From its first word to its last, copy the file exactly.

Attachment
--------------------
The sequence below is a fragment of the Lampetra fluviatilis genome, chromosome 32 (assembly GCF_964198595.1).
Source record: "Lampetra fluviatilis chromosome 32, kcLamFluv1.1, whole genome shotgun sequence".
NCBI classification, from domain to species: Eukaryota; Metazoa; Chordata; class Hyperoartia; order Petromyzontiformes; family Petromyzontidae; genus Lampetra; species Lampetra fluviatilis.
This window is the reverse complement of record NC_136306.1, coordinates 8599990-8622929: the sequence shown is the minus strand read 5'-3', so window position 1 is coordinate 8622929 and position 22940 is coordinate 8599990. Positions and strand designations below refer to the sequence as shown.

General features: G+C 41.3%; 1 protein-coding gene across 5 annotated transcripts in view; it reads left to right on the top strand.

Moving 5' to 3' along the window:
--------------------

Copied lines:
The sequence below is a fragment of the Lampetra fluviatilis genome, chromosome 32 (assembly GCF_964198595.1).
Source record: "Lampetra fluviatilis chromosome 32, kcLamFluv1.1, whole genome shotgun sequence".
NCBI classification, from domain to species: Eukaryota; Metazoa; Chordata; class Hyperoartia; order Petromyzontiformes; family Petromyzontidae; genus Lampetra; species Lampetra fluviatilis.
This window is the reverse complement of record NC_136306.1, coordinates 8599990-8622929: the sequence shown is the minus strand read 5'-3', so window position 1 is coordinate 8622929 and position 22940 is coordinate 8599990. Positions and strand designations below refer to the sequence as shown.

General features: G+C 41.3%; 1 protein-coding gene across 5 annotated transcripts in view; it reads left to right on the top strand.

Moving 5' to 3' along the window: